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PG&E Completes Land Conservation Commitment

June 12, 2024
PG&E completes land conservation commitment that will permanently protect nearly 140,000 acres for public benefit.

Pacific Gas and Electric Company (PG&E) joined with federal, state, local, and tribal government officials and other partners at Pepperwood Preserve celebrated the fulfillment of its Land Conservation Commitment, achieving permanent protection of approximately 140,000 acres of PG&E-owned watershed lands. These lands are now conserved for Californians, protecting habitat for fish, wildlife and plants; open space and cultural resources; outdoor recreation by the general public; and sustainable forestry and agricultural uses.

PG&E completed its unprecedented Land Conservation Commitment (or LCC) over about 20 years, developing unique conservation agreements and partnerships with private conservation groups, Native American tribal organizations and the California Department of Forestry and Fire Protection (CAL FIRE). PG&E and its LCC partners will protect the lands in perpetuity for the benefit, education and enjoyment of the public.

Further demonstrating its commitment to the planet, PG&E is also helping to build more resilient forests to reduce wildfire risk through new pilot projects underway in a handful of communities. The event was held at Pepperwood Preserve in Santa Rosa, the site of PG&E's first 100% renewable remote electric grid, an innovation in wildfire mitigation.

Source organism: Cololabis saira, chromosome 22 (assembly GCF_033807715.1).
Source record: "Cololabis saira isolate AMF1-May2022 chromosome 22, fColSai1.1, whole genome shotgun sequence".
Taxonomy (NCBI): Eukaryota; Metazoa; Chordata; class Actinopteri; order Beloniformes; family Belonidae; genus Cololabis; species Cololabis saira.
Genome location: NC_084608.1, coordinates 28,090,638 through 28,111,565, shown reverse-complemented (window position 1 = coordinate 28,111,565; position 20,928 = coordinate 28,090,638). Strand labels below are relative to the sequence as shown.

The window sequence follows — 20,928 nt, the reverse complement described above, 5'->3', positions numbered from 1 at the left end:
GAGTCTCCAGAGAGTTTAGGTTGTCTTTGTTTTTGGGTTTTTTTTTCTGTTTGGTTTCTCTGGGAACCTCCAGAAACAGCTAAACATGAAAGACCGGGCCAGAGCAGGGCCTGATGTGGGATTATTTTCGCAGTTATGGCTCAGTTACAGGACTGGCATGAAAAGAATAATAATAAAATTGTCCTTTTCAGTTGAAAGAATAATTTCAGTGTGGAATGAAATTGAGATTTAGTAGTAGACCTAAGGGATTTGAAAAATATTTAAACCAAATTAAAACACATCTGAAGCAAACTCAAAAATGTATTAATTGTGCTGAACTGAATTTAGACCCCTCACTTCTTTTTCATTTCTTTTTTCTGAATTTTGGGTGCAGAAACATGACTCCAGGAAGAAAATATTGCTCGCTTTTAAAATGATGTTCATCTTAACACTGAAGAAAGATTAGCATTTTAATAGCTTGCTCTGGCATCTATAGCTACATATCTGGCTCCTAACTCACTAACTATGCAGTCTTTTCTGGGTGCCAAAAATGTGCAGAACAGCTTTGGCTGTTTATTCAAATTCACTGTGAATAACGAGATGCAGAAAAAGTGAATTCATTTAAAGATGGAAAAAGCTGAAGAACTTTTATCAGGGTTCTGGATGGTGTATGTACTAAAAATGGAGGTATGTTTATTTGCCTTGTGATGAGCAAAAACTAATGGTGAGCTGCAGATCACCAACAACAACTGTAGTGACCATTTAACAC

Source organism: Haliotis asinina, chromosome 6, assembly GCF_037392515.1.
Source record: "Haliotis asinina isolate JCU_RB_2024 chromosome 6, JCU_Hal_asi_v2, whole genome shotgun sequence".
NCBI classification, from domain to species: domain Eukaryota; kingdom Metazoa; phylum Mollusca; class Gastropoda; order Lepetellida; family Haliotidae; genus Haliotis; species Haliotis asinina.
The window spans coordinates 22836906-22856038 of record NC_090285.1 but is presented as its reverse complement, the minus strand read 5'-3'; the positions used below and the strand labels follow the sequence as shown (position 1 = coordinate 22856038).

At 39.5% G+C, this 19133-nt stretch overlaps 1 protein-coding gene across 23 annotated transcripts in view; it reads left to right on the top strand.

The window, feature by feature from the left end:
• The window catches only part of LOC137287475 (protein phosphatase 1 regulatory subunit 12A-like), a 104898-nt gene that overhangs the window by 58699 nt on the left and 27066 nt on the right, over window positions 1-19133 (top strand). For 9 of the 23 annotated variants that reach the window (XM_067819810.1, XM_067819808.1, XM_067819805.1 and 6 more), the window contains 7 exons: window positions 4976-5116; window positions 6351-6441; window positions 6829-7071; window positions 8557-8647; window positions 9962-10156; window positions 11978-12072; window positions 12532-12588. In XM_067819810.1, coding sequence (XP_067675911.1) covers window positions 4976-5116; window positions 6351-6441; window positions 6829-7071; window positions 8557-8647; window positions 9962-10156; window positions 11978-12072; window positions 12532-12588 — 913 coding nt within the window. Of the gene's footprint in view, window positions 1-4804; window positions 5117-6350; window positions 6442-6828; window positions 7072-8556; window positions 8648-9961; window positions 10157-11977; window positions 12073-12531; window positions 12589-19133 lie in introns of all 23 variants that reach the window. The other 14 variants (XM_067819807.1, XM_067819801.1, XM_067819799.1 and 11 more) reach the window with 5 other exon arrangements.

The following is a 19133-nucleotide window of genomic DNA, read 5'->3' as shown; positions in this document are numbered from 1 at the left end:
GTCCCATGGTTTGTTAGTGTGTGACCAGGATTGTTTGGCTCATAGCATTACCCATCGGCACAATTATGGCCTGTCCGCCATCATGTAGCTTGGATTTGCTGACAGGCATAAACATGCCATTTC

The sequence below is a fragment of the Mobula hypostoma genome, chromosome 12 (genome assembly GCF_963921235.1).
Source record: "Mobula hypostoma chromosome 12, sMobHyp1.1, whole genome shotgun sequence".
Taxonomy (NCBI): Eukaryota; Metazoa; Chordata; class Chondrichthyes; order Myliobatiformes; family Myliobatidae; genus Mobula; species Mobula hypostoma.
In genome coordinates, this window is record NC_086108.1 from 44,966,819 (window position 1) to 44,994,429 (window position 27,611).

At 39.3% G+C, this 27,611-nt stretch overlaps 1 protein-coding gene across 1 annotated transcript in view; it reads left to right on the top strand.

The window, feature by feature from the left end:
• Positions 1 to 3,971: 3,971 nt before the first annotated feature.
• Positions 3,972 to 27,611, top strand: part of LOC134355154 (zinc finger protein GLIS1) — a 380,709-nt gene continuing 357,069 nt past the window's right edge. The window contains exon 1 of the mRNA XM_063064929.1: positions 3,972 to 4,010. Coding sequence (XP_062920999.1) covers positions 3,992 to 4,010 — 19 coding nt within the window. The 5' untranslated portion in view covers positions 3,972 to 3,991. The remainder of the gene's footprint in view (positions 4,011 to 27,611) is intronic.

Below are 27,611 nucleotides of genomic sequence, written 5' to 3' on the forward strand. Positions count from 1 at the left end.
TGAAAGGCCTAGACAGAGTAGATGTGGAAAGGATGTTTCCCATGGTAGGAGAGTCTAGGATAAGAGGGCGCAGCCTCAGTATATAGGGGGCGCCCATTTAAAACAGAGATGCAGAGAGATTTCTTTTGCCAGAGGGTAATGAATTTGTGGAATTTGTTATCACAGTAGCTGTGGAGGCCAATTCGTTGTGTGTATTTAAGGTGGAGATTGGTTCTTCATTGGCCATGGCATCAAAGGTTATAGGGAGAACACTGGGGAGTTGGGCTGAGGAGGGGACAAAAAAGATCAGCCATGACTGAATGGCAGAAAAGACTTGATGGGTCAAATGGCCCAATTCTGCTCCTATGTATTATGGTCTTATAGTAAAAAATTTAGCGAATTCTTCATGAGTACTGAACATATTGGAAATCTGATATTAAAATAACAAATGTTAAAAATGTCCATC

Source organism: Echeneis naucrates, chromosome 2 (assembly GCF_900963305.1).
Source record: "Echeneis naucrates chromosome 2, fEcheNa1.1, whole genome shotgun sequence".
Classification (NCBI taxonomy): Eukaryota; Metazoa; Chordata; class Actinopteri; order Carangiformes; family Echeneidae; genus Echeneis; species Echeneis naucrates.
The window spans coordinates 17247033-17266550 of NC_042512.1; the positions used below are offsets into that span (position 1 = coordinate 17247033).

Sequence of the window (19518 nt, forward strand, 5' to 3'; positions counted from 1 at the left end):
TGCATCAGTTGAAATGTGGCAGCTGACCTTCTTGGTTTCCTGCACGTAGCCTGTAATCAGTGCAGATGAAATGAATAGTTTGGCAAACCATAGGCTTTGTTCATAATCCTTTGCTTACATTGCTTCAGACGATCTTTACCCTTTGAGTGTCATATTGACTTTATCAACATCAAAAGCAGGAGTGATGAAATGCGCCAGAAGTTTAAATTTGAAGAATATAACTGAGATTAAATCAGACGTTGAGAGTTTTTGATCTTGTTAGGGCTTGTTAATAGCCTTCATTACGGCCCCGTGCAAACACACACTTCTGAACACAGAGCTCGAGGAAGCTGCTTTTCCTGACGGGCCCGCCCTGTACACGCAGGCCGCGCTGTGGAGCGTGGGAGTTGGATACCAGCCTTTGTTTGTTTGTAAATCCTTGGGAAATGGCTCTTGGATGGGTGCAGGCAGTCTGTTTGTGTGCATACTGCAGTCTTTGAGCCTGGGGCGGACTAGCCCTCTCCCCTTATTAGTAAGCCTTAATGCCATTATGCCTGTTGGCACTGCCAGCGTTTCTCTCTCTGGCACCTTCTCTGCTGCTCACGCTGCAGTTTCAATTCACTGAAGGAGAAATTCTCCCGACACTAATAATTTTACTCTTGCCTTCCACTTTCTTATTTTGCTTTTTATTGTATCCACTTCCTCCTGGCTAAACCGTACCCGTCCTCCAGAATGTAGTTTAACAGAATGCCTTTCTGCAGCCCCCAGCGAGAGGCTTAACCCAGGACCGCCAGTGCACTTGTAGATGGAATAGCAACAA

"We're grateful for the partnerships formed over the past two decades to protect these lands for the benefit and enjoyment of Californians and its visitors. We're extremely proud knowing that these beautiful outdoor spaces will continue to thrive and survive for future generations," said Carla Peterman, Executive Vice President, Corporate Affairs and Chief Sustainability Officer for PG&E Corporation.

Land Conservation Commitment

Arising from its 2003 bankruptcy settlement, PG&E's LCC permanently protects approximately 140,000 acres of forests, wetlands and meadows across the Sierra Nevada and Cascade ranges by granting conservation easements to local land trusts and donating land not needed for PG&E operations. Some 40,000 acres were transferred to local organizations while PG&E retains ownership of 100,000 acres. 

Additionally, PG&E's commitment included $30 million of dedicated funding for youth investment and $70 million for land conservation.

Among the land conservation transfers:

  • A 62-acre parcel located on the shores of Lake Valley Reservoir in Placer County, known as the Sky Mountain Outdoor Education Center, to the San Joaquin Office of Education to serve as a camp for underserved youth. Wildlife Heritage Foundation maintains the conservation easement.
  • Nearly 15,000 acres of land in Shasta, Nevada and Placer counties to CAL FIRE for forest research, restoration and public recreation. The land is managed in partnership with the Shasta Land Trust, Bear Yuba Land Trust and Placer Land Trust — which hold conservation easements on the properties ensuring that the scenic, open space, forest, wildlife habitat, recreation, and historic and cultural values are protected for the benefit of all Californians.